Cyber criminals have learned that the easiest way to get what they want is to target you, rather than your computer or other devices. This happened to me while I was writing this article. A very polite gentlemen called and said they were from Openreach and informed me that my internet connection was running at a much-reduced speed and to help identify the fault they needed to access my computer. My internet speed was fine, and I simply hung up. Another ploy is to email, claiming that your package cannot be delivered unless you confirm your mailing address by clicking on a link, which ultimately allows them to hack into your computer.
2. Secure your home’s wireless network.
To secure your wireless network, do the following:
Change the default administrator password. An attacker can easily discover the default password that the manufacturer has provided.
Only let people you trust connect to your network. Require a password for anyone to connect to your wireless network. It will encrypt their activity once they are connected. If you have workmen in your home, as we did, they may ask to connect to your WiFi if the phone signal is weak. Genuine as the request may be, don’t take a risk. If available enable the guest network or politely refuse.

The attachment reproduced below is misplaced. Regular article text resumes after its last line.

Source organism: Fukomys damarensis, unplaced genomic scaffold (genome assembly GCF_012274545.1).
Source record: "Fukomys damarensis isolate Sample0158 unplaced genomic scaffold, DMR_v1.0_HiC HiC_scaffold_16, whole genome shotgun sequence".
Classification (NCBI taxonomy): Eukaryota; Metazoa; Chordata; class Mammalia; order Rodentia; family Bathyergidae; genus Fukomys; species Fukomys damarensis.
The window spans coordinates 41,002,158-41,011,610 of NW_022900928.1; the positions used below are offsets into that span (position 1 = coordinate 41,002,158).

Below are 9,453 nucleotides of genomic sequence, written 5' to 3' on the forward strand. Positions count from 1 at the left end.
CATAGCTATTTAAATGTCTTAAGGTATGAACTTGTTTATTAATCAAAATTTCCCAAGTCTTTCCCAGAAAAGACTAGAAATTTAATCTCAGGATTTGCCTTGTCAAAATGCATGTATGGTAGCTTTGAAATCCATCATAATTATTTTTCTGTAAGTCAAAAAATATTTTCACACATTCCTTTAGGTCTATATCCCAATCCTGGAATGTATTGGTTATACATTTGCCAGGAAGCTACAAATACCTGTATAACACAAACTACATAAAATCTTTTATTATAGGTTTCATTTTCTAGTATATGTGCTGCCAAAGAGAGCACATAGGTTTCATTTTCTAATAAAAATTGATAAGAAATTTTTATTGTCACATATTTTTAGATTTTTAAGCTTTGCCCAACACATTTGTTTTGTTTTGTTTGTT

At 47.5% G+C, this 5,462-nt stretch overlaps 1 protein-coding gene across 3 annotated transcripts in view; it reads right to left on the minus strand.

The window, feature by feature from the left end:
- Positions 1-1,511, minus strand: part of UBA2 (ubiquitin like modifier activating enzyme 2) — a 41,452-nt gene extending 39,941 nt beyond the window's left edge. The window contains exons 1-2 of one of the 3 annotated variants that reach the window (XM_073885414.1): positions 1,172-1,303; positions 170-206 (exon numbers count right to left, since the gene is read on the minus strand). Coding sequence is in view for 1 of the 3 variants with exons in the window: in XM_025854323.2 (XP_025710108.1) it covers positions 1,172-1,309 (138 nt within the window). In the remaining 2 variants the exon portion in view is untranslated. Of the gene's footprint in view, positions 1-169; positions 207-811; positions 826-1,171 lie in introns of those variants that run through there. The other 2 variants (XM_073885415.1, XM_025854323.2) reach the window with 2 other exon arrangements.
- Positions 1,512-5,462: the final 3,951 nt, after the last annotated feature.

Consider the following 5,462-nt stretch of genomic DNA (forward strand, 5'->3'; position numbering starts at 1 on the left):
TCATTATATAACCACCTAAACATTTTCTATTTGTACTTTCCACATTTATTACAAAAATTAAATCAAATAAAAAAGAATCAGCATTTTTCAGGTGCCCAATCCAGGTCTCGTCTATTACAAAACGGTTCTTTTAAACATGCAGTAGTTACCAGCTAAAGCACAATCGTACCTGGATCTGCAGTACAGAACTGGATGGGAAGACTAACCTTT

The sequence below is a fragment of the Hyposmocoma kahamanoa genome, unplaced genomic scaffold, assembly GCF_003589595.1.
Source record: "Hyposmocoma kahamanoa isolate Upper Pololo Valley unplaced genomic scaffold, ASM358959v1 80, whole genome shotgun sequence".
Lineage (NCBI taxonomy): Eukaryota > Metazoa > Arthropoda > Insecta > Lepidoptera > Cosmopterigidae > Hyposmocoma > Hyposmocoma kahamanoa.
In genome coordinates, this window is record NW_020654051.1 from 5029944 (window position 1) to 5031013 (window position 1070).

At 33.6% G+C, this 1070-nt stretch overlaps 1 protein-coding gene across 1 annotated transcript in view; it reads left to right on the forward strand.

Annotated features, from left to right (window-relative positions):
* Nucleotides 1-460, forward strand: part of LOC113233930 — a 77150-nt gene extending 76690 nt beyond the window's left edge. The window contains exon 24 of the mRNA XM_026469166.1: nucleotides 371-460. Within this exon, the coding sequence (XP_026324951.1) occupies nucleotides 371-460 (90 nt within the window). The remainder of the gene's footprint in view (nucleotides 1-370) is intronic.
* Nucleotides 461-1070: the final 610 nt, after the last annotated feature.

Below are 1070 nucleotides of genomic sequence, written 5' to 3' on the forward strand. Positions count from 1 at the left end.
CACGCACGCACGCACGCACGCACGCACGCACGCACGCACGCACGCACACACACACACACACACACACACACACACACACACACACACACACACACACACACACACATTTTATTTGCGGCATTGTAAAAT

Make passwords strong. The passwords people use to connect to your wireless network must be strong and different from the administrator password.
3. Employ Multi Factor Authentication if available.
Two-step verification is probably the most important step you can take to protect your online accounts. If your organisation has an Office 365 subscription, then it is worth visiting the Microsoft site for guidance on how to implement.
4.Ensure your devices, programs and apps are running the latest version of software.
Cyber attackers are constantly looking for new software vulnerabilities, and when they discover them, they use special programs to exploit them and hack into the devices you are using. By making sure to install the latest software updates promptly, you make it much harder for someone to hack you.
5.Don’t let anyone else use your work devices.
Something you most likely don’t have to worry about at the office is children, guests or other family members interrupting your work or using your work laptop or other devices. Make sure your family and friends understand they cannot use your work devices as they can accidentally erase or modify information or, perhaps even worse, accidentally infect the device with a virus.